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HP’s booth at IMTS 2016

As we had all observed at the exhibit halls of this year’s IMTS, of the 1.3 million square feet of exhibitions, only a small percentage was given over to 3D technologies. Still, it was cheerfully noted, the previous IMTS, held in 2014, hadn’t seen any 3D printers on the floor, just a few resellers and, admittedly, a single 3D printed car. With a dedicated pavilion of exhibits this year, as well as several booths in different sections of the buildings, IMTS 2016 had already come a long way. But there’s still a lot of growth potential here. And word is getting out about what 3D manufacturing is capable of.

HP’s recently introduced system focuses on the voxel, taking technology down to the smallest components to bring about the largest results. As executives from the company had noted when I first spoke in person with them in Barcelona, it’s this focus that allows for output of actual functional parts at unprecedented speeds.

“Why Voxel Vision?” the dinner program asked.

“In 3D printing, a voxel represents a value on a regular grid in a three-dimensional space; like a pixel with volume. Each voxel contains volumetric information that will essentially bring a product to life with the desired properties. The Mighty HP Voxel is the magic ingredient that makes HP 3D printers unique today and in the future. With the ability to individually address up to 340 million voxels per second, HP’s Jet Fusion 3D printers are up to 10 times faster than any other 3D printers on the market today, with unprecedented quality measured by precision and strength, and at the lowest cost per part produced.”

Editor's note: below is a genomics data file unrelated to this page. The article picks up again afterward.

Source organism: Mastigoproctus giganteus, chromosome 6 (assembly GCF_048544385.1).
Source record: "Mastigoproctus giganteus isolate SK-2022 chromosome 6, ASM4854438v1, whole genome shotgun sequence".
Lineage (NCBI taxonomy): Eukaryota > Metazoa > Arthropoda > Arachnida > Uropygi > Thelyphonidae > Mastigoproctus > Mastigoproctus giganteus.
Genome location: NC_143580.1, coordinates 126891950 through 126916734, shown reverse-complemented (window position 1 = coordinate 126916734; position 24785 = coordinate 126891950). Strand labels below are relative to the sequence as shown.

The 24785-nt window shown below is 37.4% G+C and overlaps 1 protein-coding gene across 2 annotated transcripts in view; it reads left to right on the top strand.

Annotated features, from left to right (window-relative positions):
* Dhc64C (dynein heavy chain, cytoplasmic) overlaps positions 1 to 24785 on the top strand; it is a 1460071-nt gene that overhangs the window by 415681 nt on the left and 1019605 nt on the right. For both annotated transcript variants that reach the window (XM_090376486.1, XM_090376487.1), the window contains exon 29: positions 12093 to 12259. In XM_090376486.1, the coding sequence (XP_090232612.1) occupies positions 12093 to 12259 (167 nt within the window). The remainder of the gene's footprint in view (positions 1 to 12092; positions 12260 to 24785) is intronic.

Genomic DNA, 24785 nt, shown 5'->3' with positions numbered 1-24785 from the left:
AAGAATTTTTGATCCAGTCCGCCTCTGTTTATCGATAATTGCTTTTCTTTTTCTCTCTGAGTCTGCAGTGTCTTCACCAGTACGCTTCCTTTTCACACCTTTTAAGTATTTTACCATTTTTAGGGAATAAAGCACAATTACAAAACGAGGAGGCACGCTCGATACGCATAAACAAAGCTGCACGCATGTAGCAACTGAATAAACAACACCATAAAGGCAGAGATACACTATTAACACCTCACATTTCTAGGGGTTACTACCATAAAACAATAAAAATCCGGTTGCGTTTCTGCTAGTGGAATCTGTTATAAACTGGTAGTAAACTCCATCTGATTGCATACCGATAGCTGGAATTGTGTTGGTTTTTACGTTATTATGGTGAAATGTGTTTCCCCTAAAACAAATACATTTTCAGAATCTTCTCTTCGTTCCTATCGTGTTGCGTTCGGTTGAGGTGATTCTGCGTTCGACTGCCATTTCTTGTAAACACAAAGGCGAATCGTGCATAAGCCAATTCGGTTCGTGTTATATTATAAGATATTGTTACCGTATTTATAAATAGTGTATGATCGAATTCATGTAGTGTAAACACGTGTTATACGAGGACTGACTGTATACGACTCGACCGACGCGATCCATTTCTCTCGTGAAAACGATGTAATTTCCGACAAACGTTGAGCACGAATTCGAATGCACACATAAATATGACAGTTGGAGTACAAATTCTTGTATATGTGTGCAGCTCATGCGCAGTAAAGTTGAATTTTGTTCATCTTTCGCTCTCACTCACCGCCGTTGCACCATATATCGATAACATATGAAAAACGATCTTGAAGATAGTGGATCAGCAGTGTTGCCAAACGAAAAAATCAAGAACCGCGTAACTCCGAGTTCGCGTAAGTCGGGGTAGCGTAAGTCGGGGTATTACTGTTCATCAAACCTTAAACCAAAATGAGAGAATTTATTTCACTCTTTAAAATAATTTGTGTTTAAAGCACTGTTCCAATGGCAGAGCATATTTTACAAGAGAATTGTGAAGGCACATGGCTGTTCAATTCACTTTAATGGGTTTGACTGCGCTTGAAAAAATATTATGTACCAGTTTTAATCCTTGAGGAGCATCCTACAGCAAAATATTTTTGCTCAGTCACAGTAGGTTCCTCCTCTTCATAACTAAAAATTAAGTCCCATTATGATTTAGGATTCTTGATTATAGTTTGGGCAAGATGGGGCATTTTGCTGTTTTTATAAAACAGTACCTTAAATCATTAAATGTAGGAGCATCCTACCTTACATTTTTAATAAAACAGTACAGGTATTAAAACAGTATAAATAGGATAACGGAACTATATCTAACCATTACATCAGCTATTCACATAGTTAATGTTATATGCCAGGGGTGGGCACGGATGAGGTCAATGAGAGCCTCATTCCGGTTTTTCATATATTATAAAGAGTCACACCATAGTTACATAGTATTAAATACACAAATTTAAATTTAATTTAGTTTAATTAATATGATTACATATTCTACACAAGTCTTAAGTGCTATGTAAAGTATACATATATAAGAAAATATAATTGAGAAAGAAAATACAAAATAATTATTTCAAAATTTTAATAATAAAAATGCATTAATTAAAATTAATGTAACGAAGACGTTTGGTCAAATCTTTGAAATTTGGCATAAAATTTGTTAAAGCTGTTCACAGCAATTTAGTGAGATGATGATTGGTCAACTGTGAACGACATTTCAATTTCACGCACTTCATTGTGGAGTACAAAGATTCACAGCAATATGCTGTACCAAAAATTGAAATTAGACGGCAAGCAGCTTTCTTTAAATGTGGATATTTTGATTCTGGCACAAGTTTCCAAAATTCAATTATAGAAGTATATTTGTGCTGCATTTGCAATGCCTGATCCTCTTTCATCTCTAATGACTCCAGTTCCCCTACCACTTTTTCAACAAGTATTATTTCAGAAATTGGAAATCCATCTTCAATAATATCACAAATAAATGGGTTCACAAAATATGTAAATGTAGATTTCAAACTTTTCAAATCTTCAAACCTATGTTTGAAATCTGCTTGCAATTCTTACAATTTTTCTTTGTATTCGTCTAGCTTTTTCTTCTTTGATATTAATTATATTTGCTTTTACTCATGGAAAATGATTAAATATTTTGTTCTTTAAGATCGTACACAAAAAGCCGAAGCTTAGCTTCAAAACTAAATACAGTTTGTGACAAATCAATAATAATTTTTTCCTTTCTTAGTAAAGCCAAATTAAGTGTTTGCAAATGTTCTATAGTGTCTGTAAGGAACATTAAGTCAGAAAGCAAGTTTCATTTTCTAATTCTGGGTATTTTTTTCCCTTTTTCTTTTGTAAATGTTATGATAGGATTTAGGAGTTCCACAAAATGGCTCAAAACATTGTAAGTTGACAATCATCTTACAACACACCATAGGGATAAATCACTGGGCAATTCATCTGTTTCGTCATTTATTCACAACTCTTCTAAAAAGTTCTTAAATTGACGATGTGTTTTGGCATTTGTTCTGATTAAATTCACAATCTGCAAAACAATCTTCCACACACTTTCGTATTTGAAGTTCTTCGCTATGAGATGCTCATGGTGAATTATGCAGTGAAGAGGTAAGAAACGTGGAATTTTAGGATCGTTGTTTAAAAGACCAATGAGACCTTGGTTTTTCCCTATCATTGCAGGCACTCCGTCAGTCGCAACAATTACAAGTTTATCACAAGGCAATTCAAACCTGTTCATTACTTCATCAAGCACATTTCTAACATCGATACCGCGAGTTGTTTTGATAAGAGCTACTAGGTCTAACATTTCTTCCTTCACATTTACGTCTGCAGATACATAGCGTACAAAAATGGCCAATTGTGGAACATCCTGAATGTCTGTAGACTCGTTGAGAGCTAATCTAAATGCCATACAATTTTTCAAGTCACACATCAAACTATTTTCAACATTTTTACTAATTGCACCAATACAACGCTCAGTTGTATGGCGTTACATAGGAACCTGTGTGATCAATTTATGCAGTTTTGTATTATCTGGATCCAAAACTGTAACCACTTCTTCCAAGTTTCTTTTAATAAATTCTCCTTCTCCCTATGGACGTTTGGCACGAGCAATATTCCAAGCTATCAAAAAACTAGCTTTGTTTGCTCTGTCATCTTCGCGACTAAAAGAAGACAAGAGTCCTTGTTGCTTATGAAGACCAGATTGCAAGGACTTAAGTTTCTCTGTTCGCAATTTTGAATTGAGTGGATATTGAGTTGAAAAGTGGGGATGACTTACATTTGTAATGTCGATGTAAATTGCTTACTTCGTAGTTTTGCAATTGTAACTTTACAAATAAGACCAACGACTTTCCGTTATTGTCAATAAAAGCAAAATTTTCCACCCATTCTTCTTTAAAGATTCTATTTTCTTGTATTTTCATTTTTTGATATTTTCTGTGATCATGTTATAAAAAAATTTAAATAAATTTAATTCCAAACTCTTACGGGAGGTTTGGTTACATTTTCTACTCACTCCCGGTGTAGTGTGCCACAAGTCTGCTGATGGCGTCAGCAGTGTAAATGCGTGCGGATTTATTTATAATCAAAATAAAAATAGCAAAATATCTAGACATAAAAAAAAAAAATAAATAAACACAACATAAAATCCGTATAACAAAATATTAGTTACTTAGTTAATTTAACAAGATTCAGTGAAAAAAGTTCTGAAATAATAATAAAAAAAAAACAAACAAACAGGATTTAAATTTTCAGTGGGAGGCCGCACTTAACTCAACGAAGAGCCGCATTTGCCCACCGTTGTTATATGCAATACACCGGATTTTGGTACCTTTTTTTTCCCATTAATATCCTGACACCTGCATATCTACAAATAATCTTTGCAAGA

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The uniquely identifiable 3D printed gear

We watched a few brief videos over dinner as well, looking at HP’s facilities and technology, revisiting the stress test and capabilities of printed parts, as had also been shown at both Barcelona and RAPID. One facet of their color capabilities that was new to me was the unique color stamping that can immediately identify a given part on their dedicated app. A small gear, blue with a pink outside to a casual glance, in fact holds a unique and complex code through the exact makeup of that not-quite-solid blue center. As Schiller demonstrated, he could scan the gear with his smartphone and the app would automatically and correctly identify the exact part — ready to print another identical gear if directed. The HP team told us that even they were surprised at how well it worked, including through glass at a display case while a gear was actually in movement.

Over dessert, we all discussed some thoughts as well about the future of 3D technologies. The general consensus was that everyone gathered was eagerly anticipating the next IMTS, to be held in 2018, where surely the makeup of additive technologies on display would take up a further vast expanse of floor space.

[All photos taken in Chicago by Sarah Goehrke for 3DPrint.com]